A001141


Describe the previous term! (method A  initial term is 5).


15



5, 15, 1115, 3115, 132115, 1113122115, 311311222115, 13211321322115, 1113122113121113222115, 31131122211311123113322115, 132113213221133112132123222115
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OFFSET

1,1


COMMENTS

Method A = 'frequency' followed by 'digit'indication.
A001155, A001140, A001141, A001143, A001145, A001151 and A001154 are all identical apart from the last digit of each term (the seed). This is because digits other than 1, 2 and 3 never arise elsewhere in the terms (other than at the end of each of them) of lookandsay sequences of this type (as is mentioned by Carmine Suriano in A006751).  Chayim Lowen, Jul 16 2015
a(n+1)  a(n) is divisible by 10^5 for n > 5.  Altug Alkan, Dec 04 2015


REFERENCES

S. R. Finch, Mathematical Constants, Cambridge, 2003, pp. 452455.
I. Vardi, Computational Recreations in Mathematica. AddisonWesley, Redwood City, CA, 1991, p. 4.


LINKS

T. D. Noe, Table of n, a(n) for n=1..20
J. H. Conway, The weird and wonderful chemistry of audioactive decay, in T. M. Cover and Gopinath, eds., Open Problems in Communication and Computation, Springer, NY 1987, pp. 173188.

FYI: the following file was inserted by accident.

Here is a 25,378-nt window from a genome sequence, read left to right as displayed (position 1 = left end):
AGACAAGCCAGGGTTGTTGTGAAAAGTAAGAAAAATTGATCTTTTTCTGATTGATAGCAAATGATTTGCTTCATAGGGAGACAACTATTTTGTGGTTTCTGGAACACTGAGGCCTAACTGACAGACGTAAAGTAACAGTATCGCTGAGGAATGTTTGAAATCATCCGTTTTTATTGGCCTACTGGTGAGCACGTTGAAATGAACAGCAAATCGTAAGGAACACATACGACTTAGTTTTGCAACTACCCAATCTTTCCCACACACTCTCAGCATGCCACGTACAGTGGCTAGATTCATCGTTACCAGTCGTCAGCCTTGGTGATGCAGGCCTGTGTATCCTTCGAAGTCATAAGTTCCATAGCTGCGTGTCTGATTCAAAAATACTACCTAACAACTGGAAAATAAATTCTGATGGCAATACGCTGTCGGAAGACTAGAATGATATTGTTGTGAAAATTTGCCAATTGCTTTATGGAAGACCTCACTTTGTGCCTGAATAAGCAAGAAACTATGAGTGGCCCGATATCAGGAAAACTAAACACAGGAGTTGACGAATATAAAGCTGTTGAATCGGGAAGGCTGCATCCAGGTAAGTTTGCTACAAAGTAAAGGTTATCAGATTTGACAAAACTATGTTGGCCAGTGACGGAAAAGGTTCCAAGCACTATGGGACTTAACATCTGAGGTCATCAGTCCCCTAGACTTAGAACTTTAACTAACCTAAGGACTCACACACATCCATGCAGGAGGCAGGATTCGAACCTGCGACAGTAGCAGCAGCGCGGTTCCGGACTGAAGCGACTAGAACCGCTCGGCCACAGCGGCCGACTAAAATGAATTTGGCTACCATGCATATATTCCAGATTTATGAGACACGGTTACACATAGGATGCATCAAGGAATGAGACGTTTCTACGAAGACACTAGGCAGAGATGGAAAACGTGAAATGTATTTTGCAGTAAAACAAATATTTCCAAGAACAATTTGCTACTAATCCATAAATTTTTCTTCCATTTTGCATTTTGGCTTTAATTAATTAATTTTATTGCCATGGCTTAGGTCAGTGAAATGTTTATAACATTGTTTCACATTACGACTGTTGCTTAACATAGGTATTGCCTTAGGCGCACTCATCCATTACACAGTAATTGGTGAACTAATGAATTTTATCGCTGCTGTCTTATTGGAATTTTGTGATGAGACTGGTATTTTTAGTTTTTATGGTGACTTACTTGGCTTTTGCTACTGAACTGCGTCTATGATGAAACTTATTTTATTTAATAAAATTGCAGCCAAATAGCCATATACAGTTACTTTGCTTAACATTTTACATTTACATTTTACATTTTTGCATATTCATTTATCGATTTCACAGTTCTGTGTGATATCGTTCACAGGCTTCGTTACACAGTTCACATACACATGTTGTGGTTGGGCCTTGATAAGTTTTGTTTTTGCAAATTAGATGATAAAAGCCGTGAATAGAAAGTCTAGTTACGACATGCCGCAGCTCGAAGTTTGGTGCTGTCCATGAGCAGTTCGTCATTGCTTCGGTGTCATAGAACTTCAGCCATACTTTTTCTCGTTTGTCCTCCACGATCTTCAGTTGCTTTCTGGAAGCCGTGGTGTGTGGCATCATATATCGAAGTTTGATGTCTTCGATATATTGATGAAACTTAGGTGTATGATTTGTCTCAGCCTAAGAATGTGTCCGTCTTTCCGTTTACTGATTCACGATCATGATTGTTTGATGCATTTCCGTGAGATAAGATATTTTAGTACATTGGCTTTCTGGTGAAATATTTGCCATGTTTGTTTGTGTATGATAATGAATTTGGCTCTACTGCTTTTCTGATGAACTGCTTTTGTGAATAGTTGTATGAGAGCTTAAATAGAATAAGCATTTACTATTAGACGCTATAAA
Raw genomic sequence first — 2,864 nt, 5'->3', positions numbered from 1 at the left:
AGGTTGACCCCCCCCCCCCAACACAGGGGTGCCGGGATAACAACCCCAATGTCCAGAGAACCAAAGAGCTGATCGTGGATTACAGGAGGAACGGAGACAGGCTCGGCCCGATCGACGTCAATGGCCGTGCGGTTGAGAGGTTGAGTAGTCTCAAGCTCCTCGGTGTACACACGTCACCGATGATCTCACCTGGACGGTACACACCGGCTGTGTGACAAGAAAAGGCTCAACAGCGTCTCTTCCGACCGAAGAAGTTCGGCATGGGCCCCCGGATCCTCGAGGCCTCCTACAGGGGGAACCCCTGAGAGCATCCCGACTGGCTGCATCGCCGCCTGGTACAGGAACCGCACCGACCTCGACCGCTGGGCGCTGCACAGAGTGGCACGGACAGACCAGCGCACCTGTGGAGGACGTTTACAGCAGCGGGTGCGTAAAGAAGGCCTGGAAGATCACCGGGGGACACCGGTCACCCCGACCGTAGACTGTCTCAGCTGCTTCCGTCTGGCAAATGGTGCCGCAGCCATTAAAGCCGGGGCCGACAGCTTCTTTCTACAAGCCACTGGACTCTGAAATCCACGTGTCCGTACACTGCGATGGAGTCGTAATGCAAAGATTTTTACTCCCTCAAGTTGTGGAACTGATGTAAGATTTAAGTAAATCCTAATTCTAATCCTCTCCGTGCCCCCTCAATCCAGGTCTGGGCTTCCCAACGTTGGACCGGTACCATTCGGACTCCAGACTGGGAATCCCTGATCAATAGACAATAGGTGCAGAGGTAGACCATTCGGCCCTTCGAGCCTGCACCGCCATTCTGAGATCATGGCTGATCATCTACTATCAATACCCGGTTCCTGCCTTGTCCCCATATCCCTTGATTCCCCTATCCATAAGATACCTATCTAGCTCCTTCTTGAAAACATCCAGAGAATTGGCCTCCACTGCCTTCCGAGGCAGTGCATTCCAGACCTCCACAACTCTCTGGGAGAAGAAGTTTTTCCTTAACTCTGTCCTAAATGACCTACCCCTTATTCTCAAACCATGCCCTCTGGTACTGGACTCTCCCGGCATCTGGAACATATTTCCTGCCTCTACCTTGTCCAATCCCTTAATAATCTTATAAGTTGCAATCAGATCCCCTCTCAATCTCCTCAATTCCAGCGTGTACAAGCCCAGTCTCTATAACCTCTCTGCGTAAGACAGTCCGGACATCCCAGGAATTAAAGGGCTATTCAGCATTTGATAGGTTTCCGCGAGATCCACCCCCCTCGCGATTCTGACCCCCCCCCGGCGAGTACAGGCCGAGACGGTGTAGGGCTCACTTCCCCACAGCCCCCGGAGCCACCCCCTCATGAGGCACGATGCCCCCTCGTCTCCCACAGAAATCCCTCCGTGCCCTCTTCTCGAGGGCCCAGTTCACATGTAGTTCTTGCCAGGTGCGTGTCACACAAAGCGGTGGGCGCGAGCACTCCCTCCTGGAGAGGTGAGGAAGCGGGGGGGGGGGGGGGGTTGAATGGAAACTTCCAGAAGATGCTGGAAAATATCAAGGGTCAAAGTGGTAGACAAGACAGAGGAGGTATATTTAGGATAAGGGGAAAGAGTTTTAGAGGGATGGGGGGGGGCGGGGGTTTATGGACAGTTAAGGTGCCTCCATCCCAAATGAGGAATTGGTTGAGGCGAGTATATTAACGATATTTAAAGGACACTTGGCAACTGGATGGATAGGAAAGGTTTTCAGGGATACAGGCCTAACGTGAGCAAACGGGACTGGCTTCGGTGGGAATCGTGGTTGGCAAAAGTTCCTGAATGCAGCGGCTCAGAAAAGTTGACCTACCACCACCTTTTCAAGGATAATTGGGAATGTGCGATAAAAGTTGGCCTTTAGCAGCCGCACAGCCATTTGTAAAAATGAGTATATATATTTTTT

S. R. Finch, Conway's Constant [Broken link)


EXAMPLE

The term after 3115 is obtained by saying "one 3, two 1's, one 5", which gives 132115.


MATHEMATICA

RunLengthEncode[ x_List ] := (Through[ {First, Length}[ #1 ] ] &) /@ Split[ x ]; LookAndSay[ n_, d_:1 ] := NestList[ Flatten[ Reverse /@ RunLengthEncode[ # ] ] &, {d}, n  1 ]; F[ n_ ] := LookAndSay[ n, 5 ][ [ n ] ]; Table[ FromDigits[ F[ n ] ], {n, 1, 11} ] (* Zerinvary Lajos, Mar 21 2007 *)


CROSSREFS

Cf. A001155, A005150, A006751, A006715, A001140, A001143, A001145, A001151, A001154.
Sequence in context: A247882 A215901 A112515 * A177364 A138489 A022509
Adjacent sequences: A001138 A001139 A001140 * A001142 A001143 A001144


KEYWORD

nonn,base,easy,nice


AUTHOR

N. J. A. Sloane


STATUS

approved